So the Labour Party is giving its members a choice between Euro-MP Sion Simon and former councillor Steve Bedser as their candidate for West Midlands Mayor.
Few expect Mr Bedser to win given that his rival has been effectively campaigning for this for the last six years. In fact a Bedser win would eclipse Leicester City’s Premier League victory in the underdog overcoming all the odds stakes.
A shortlist of five was whittled down to the two by Labour’s National Executive Committee following nominations from local party groups, trade unions and affiliated organisations – details of which have trickled out from various party sources over the last few days.
Given his odds-on favourite status it was little surprise to hear that 15 out of 16 constituency Labour parties gave their official backing to Mr Simon. The only one to back Mr Bedser, I am told, was his home patch of Edgbaston.
What is surprising about is that there are 28 constituencies in the West Midlands conurbation – which means 12 did not express a view.
It is difficult to believe all 12 left the letter in an over-stuffed in tray.
The ‘metro mayor’ has been billed as one of the most important jobs in local government with the power to transform the economic and social prospects of regions and make decisions over investment, which until now have been made by Government departments and quangos.
In the case of the Selly Oak constituency, I was told by a credible source that they simply did not rate any of the five candidates strongly enough to nominate.
It has been confirmed by a party official they “chose not to nominate” but they denied the reason was the calibre of candidates offered.
It has already been pointed out on these pages that while other mayoral races are attracting interest of national big hitters Andy Burnham (Greater Manchester) and Caroline Flint (Sheffield) the Greater Birmingham race has so far failed to grab a household name.
There are several reasons that MPs with a national profile like Ian Austin (Dudley North) and Liam Byrne (Hodge Hill) have not come forward.
First, after his tenacious six-year campaign of networking the region’s membership, Sion Simon has pretty much sewn up the job. Surely it would be better for him to slay a big beast of a rival on the way to the job.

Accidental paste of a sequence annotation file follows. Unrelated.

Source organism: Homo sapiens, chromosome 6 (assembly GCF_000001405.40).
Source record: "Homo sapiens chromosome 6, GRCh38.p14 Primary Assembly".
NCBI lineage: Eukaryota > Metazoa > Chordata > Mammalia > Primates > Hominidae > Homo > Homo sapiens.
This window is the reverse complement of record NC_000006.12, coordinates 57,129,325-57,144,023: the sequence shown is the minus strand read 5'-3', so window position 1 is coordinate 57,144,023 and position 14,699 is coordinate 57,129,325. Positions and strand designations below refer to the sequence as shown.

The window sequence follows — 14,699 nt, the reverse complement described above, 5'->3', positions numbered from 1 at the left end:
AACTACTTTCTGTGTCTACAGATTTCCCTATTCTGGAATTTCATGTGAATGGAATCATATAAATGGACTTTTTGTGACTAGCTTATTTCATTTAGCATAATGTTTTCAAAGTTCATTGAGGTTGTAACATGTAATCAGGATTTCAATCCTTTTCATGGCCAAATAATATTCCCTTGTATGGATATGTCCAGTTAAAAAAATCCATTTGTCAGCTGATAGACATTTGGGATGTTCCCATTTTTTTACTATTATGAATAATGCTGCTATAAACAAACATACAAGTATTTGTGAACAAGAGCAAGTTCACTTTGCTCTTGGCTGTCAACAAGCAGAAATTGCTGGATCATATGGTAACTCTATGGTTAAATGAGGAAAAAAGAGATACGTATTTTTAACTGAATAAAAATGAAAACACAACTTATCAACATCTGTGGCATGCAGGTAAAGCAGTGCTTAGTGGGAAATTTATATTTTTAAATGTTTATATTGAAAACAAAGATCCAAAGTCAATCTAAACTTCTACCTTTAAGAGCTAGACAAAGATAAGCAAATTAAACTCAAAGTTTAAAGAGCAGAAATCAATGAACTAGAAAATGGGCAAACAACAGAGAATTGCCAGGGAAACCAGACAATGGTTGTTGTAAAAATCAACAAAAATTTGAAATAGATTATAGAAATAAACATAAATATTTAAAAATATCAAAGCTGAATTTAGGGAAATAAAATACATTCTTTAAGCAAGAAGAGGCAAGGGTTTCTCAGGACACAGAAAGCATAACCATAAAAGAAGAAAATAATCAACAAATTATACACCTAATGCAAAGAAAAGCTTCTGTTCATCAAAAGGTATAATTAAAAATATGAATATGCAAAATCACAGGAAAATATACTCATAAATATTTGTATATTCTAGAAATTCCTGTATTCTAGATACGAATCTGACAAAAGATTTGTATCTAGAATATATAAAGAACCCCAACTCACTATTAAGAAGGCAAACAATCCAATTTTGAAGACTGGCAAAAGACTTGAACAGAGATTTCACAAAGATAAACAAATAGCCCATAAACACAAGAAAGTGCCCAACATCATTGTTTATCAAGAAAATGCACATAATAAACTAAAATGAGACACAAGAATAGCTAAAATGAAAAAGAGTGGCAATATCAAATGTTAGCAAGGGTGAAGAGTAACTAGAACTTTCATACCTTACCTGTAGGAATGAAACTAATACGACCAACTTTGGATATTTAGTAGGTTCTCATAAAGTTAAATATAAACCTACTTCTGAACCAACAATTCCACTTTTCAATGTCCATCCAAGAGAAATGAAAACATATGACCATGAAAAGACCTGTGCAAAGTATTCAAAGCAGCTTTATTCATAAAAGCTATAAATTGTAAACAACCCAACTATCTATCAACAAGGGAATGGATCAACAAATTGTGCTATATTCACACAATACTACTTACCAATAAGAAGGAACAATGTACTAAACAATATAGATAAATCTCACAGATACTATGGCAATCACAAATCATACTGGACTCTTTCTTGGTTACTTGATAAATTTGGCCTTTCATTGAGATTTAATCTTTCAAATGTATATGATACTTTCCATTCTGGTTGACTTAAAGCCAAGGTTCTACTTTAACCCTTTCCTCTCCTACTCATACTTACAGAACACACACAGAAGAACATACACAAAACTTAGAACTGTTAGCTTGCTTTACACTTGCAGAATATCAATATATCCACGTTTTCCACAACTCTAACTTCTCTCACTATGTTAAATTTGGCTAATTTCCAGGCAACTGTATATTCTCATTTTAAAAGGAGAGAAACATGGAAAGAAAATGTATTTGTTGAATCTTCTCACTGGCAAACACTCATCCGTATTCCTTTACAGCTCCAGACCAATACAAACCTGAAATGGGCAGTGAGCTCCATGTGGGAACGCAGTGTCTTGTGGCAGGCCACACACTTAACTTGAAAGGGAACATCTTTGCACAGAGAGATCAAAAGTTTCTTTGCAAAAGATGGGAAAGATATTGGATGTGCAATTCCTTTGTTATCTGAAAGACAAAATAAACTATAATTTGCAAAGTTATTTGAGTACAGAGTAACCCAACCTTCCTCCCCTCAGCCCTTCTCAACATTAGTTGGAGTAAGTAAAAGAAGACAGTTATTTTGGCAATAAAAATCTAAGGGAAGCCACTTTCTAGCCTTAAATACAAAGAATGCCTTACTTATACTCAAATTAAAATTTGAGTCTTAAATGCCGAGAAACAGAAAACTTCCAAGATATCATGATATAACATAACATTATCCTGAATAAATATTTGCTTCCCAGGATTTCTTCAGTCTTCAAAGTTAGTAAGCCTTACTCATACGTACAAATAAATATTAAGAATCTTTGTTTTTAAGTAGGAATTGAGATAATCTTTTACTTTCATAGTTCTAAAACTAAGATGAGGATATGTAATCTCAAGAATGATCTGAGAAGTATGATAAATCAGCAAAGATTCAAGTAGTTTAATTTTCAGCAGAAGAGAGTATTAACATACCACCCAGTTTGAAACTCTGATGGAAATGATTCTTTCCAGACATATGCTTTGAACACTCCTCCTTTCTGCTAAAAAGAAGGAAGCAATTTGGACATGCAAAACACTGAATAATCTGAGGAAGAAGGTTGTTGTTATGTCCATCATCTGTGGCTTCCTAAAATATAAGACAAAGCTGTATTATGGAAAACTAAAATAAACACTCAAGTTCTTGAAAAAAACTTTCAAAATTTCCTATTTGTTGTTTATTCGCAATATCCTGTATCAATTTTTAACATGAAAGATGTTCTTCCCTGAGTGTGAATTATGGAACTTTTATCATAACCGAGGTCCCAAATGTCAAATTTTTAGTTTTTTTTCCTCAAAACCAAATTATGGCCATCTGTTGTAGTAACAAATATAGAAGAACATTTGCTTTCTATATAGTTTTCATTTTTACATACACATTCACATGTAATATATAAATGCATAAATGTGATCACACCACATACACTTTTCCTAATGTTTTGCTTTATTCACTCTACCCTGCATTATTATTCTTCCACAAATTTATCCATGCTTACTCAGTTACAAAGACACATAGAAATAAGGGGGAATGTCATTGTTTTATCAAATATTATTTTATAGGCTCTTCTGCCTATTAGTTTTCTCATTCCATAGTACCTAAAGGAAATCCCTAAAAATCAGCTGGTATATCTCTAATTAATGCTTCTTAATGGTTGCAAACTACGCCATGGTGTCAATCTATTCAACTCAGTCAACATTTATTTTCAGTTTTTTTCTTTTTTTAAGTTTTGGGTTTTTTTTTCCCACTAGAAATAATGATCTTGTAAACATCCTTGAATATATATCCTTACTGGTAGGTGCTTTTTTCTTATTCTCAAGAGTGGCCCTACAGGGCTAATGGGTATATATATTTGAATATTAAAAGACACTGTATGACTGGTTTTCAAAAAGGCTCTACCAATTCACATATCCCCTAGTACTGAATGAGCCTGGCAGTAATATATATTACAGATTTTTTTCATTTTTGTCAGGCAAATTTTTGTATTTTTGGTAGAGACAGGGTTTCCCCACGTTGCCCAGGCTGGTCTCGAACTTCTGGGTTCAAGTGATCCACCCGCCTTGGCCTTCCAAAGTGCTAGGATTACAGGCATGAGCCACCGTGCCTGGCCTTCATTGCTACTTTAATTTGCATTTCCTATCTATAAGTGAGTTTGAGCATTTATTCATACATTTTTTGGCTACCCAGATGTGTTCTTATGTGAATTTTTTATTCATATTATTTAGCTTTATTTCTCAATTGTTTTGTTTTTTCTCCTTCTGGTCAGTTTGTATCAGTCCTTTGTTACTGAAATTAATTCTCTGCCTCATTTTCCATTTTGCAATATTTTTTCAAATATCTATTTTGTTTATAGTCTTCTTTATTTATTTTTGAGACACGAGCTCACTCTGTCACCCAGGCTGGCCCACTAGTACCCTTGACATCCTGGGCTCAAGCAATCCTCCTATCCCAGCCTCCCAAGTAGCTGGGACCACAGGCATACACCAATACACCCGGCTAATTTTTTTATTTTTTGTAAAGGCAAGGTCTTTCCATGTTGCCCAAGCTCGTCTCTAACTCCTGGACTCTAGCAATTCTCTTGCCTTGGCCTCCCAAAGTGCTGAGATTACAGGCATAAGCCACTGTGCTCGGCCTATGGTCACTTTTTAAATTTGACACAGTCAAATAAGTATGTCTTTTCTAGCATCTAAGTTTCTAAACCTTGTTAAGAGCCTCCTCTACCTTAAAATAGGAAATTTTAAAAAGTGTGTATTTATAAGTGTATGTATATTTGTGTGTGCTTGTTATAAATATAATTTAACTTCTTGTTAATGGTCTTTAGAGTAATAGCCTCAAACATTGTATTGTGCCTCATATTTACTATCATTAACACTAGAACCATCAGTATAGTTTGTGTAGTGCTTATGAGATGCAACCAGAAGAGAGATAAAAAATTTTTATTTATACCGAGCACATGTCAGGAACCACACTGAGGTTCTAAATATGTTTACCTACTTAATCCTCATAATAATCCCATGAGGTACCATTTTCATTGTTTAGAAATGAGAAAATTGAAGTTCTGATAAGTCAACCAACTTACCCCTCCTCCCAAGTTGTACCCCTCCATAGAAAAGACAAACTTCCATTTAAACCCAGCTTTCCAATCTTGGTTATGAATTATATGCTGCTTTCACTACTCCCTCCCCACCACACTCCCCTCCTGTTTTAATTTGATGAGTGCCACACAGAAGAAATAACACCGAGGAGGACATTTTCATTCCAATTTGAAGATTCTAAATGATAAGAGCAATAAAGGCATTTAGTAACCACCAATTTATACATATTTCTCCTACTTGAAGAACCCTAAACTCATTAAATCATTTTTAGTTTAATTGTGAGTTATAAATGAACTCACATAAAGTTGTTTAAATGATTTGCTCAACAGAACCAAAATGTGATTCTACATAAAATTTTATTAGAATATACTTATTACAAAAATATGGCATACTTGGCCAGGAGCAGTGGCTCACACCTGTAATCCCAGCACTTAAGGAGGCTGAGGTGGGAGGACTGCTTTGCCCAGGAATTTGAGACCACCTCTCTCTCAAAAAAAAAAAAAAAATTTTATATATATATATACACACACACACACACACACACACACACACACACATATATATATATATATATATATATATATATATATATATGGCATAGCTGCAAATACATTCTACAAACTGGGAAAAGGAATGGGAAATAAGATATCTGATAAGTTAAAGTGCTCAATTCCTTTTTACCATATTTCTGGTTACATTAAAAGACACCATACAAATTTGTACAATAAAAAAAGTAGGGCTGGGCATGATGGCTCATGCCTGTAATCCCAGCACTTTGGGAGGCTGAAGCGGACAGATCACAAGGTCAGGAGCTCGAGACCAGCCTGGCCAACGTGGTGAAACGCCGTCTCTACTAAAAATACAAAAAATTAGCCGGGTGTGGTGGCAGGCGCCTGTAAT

Secondly, being on the moderate wing of the party, they would be unlikely to get the support of the active grass roots membership which veered to the left last summer. Mr Austin is of course regarded as plotter-in-chief against Jeremy Corbyn’s leadership and would face outright hostility from the rank and file.
And finally, the leaders of the seven councils have ensured the Mayor will simply be a figurehead for their combined authority committee – this has been called the “smothered mayor” model. He or she can chair the meetings but will be unable to do anything without their consent. Such shackles are another reason to avoid the job.
We are looking for a Boris or Livingstone-type figure to fight for the region, secure investment and get the economy pushing in the same direction. But there is so far little evidence this will happen.
Some critics of the pro-Corbyn group Momentum have suggested that those on the left of the Labour Party do have a problem with women.
Well senior Birmingham councillor Majid Mahmood certainly does – he can’t seem to spell their names.
The council cabinet member for efficiency was this week on social media promoting a Birmingham city centre rally in support of the beleaguered Labour Party leader and listed a series of fellow supporters.
But two new names appeared; Cllr Pauline Hamilton and Cllr Shabrana Hussein. Could it be that ‘Majic’ Mahmood was thinking of his colleague Paulette Hamilton, who sits alongside him at the cabinet table overseeing the health portfolio and maybe the newly elected councillor for Springfield Shabrana Hussain were on his mind as the poster was sent out.
PS: This is only fun. As the guy who was mocked for tweeting Smelly Oak the other week, I can symathise.